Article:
Should investors do the unthinkable and dump Next plc?

Next clothes shop
Next clothes shop

For years, Next(LSE: NXT) enjoyed the sort of performance that most investors crave, generating consistently higher profits, offering reliable and growing dividends and scoring high on quality measures such as return on capital employed (ROCE). This didn't go unnoticed with the shares rising from 2,469p fives years ago to a high of 7,958p in November last year. That's an increase of over 300%.


Unfortunately, Next's track record of consistent earnings growth appears to have come to an abrupt halt for a number of reasons. Perhaps chief among these is the radical change in consumer behaviour. The rise in internet shopping has become so great that it now seems pertinent to ask whether investors should consider loosening their grip on a company that has rewarded their loyalty so well for so long and transferring some of their capital to more nimble online operators such as ASOS(LSE: ASC) or BOO).

Troubled times

Make no mistake, today's half year results were anything but disastrous, especially as the company reported group sales up by 2.6% to £1957.1m. Profits at Next's Directory business were also up by 10.9%. Nevertheless, the 1.5% drop in overall pre-tax profit to £342.1m (including a rather ominous 16.8% fall to £133m from its retail division) suggests that trading conditions are only likely to get tougher for the Leicester-based company. The lacklustre performance on the high street therefore makes its decision to open new stores (albeit after closing less profitable ones) and increase net trading space by 350,000 square feet all the more surprising.

Next said: "At a time when retail sales are moving backwards, it may seem counterintuitive to be adding new space. Our view is that, in a difficult trading environment, taking new space is one of the few ways to mitigate losses from negative like for like sales."

Given the hyper-competitive industry it operates in and the fact that online sales figures were far more encouraging than those generated from its stores, I'm not sure this is the best course of action for Next at the current time. The market appears similarly unconvinced with shares dropping over 5% earlier today. They were at 4,951p as this article was published.

Cheap for a reason?

Taking into account the performance of listed peers like Debenhams and Marks & Spencer, I firmly believe that Next remains one of the best run businesses on the high street. Its long history of under-promising and over-delivering has served it well for many years and, while today's results weren't overly positive, the company still looks to be the best of an increasingly fragile bunch. With the shares now trading on an enticingly cheap valuation of roughly 11 times earnings, it's understandable if contrarians become tempted. The well-covered forecast dividend yield of 4% may also attract those looking to generate income from their investments.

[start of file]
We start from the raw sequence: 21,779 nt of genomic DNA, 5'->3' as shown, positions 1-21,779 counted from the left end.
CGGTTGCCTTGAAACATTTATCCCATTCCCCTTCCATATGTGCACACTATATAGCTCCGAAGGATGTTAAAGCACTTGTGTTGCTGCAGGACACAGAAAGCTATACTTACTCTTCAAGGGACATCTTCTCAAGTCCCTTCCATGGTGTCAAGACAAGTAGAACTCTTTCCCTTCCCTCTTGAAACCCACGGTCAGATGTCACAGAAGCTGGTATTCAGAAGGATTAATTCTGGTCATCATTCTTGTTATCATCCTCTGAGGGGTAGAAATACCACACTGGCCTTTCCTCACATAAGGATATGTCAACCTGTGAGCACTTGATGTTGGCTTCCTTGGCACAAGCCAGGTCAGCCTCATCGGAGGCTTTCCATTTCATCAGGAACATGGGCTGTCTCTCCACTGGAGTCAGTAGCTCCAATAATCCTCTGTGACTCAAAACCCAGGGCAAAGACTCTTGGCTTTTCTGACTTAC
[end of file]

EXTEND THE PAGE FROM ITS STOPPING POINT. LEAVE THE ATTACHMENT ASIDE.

That said, the shares aren't for me. At a time when many major companies (not just retailers) are struggling to grow earnings, I'm drawn to smaller, asset-light organisations with flexible business models. Indeed, the very real migration of consumers from the high street to the internet is why I believe pureplay online companies can't be ignored. True, ASOS and may target different consumers to Next and also trade on unnervingly high valuations (forecast price-to-earnings ratios of 62 and 55 respectively). But their competitive pricing, growing international presence and sheer convenience leads me to suspect that they will go from strength to strength in the coming years.

The elephant in the room

Things look rather bleak for high street retailers and their shareholders at the current time thanks to the stratospheric rise in the fortunes of online competitors. Despite its best efforts, it looks like Next isn't immune to this.

But that's not the only potential problem facing Next and some of our best-known companies. As things stand, we're still unsure as to how Brexit will affect our economy. As politicians continue to argue about how to proceed after June's momentous result, investors are growing increasingly concerned about what all this uncertainty means for their hard-earned wealth.

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Paul Summers owns shares in The Motley Fool UK owns shares of and has recommended ASOS. The Motley Fool UK has recommended We Fools don't all hold the same opinions, but we all believe that considering a diverse range of insights makes us better investors.